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Prevention helps curtail underground enemies
By Anita Clevenger
Have your tomatoes or other vegetables started wilting in the middle of the day, even though the soil is moist? Are their leaves yellowing or undersized? Have the plants stopped growing and producing? The problem may be underground. When you remove a puny plant, gently rinse off the soil and examine its roots. If they are thickened, with pearly white nodules growing on them, your soil is probably infested with root-knot nematodes. That’s bad news because it’s virtually impossible to get rid of this lurking menace. You can find ways to grow a good crop, but it will take some strategy and effort.
Nematodes, invisible to the naked eye, are microscopic roundworms that live in the soil. Some are beneficial, consuming pesky pests. A few, notably root-knot nematodes, are our gardens’ enemies. They are most prevalent in sandy, moist soil where there is food for them to eat. Unfortunately, they feed on the roots of most kinds of vegetables and many other plants, including weeds, ornamentals, and fruit and nut trees. In warm climates like Sacramento’s, their eggs survive winter and hatch when the soil warms. Juveniles feed on plant roots, which respond by enlarging their cells. Females lay eggs in a mass that extends through the root surface and into the surrounding soil. Nematode-infested roots can’t take up water and nutrients, so plants decline or even die.
As with every problem, prevention is best. Nematodes are introduced by infested soil or plants. Avoid moving plants and soil from infested areas, and be aware that if
somebody gives you a plant from their garden, it may bring invisible enemies along. Plants from commercial sources are probably safe, but it’s wise to examine new plants for telltale nodules before putting them into the ground. If some of your garden has nematodes, but not all, clean your tools so you don’t spread them and make sure that irrigation water doesn’t run off.
No chemicals are available to home gardeners that kill nematodes. Soil solarization will temporarily reduce their population about a foot below the surface. (Soil solarization is a nonchemical method to control soilborne pests by capturing radiant energy from the sun to heat the soil.) This will give you a year or two to garden in the space before the population builds again. It’s not too late to solarize this year, but time is running short since you need six weeks of intense sun. Instructions are available from the UC Master Gardeners (see note below).
You can buy nematode-resistant varieties of some vegetables. There are many tomatoes that not only resist nematodes, but also diseases such as verticillium and fusarium wilt. Look for the letters “VFN” on their labels. If you have nematodes, plant favorite garden hybrids such as Sungold, Celebrity, Ace, Better Boy and Early Girl. Unfortunately, heirloom tomatoes are not resistant.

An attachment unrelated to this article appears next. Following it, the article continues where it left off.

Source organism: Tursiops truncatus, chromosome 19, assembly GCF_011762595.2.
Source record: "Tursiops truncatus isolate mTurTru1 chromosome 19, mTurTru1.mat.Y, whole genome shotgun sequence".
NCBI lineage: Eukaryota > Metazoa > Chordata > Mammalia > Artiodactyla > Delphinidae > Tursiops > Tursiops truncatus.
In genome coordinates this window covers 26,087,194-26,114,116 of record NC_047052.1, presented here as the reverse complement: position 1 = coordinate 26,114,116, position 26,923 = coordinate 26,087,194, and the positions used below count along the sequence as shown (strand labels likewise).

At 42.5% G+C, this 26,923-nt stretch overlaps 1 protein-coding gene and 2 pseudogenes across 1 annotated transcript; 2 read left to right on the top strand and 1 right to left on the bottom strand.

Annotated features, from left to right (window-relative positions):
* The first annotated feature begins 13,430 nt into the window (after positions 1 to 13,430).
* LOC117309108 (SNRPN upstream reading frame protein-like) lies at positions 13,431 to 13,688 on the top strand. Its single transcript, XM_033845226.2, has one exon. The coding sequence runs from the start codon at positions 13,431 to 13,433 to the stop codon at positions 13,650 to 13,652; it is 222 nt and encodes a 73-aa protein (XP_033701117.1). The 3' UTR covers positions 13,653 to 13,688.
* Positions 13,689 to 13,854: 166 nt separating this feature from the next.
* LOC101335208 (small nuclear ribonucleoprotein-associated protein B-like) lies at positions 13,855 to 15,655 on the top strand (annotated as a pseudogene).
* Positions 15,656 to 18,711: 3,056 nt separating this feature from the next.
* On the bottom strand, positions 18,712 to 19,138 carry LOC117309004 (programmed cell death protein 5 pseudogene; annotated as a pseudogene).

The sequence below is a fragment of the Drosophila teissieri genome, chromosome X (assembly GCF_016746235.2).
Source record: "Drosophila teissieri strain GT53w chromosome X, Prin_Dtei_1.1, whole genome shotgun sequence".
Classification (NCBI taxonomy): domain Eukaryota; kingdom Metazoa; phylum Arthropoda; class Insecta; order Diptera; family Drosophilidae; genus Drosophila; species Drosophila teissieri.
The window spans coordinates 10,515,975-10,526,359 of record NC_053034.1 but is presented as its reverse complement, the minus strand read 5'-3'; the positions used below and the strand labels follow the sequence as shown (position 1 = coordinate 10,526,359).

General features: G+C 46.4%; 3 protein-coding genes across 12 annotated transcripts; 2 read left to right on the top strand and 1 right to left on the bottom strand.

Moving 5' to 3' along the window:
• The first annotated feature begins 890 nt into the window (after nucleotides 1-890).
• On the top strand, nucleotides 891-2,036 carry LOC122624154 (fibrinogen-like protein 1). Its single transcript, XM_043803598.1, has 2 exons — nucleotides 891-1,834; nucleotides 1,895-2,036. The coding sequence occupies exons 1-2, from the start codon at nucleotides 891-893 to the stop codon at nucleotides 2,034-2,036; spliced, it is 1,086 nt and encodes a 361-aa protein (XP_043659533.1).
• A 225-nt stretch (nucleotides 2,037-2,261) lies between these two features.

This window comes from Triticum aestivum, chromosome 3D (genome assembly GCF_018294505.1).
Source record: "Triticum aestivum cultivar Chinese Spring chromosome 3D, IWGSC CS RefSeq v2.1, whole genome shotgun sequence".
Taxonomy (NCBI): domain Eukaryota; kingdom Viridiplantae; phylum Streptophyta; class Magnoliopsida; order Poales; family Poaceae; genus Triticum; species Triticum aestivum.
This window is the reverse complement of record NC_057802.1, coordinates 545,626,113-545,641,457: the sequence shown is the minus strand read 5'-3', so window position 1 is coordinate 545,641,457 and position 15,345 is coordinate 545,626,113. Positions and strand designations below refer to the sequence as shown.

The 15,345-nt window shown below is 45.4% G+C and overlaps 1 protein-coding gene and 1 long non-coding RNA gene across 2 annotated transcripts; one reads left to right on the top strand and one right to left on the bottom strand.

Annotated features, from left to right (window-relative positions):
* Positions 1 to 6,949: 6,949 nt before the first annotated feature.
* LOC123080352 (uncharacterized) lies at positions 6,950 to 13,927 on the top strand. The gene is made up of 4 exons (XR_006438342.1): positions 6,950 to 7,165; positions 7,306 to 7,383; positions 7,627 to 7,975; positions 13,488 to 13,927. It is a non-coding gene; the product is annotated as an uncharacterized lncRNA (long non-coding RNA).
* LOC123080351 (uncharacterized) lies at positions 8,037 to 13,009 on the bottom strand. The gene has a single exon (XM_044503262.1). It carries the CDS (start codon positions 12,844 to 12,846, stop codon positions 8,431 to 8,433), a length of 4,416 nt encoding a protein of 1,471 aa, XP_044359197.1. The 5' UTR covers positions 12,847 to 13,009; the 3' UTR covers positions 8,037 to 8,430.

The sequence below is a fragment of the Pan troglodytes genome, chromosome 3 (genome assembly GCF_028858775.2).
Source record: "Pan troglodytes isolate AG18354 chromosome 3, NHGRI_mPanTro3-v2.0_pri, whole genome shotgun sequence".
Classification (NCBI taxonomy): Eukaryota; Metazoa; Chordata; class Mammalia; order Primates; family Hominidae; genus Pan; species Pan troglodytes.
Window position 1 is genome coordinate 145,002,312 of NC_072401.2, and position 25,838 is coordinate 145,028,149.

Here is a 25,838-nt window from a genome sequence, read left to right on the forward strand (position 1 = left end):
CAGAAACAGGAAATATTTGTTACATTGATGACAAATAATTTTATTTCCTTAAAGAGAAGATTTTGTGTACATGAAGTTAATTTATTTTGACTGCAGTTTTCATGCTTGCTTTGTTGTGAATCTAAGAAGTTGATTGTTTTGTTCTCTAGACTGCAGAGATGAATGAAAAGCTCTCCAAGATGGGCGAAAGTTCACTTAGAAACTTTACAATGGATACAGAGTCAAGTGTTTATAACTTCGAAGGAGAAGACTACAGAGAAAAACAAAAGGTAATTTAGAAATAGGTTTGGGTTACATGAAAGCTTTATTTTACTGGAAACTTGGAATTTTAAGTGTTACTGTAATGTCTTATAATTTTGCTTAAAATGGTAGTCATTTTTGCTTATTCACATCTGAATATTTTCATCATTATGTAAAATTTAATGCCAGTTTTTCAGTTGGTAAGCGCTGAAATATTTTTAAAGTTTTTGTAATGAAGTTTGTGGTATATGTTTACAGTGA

Nematode populations will reduce if there is nothing for them to eat. Planting resistant varieties will help. Keeping the soil bare (a process called fallowing) for a year will reduce the population enough to grow a good crop the following season. When fallowing, keep the soil moist to induce egg hatch. Don’t allow weeds and other plants to grow in the area where you are trying to starve them out.
Some plants suppress nematodes. One variety of French marigold, Tangerine, has been found to be effective against all kinds of root-knot nematodes. You can order seeds online if you can’t find them in local stores. Harvest their flowers to prevent the seeds from spreading. Turn the marigolds under the soil to maximize their effect and increase the organic matter in the soil. Other cover crops and organic soil amendments will help deter nematodes and build healthy soil.
Planting veggies early or late in the season, when the soil is cooler, is best. This increases the chance that healthy roots will establish before nematodes are active. Feed and water your plants well. Pull out potentially infested plants as soon as you harvest to reduce the amount of roots that they can feed on. Don’t compost infested plants—some sites recommend burning them, but bagging and disposing should suffice.
I have fought nematodes in my home garden for more than a decade, ever since I purchased a sandy soil-compost mix to fill raised planting beds. Apparently, nematode eggs came along for the ride. Using all of these techniques, I’ve managed to grow enough homegrown tomatoes for the addicts in my family. I watch the plants closely, examine their roots with bated breath at the end of each season, and renew the battle whenever needed. You can negate the nematode nemesis, too.
Anita Clevenger is a Sacramento County UC Master Gardener. For answers to gardening questions, including more information about nematode control and how to solarize soil, call (916) 875-6338 or visit sacmg.ucanr.edu. Sacramento’s premiere gardening event, Harvest Day, is Saturday, Aug. 4, from 8 a.m. to 3 p.m. at the Fair Oaks Horticulture Center. Enjoy lectures, educational tables, demonstration gardens and the opportunity to consult with Master Gardeners.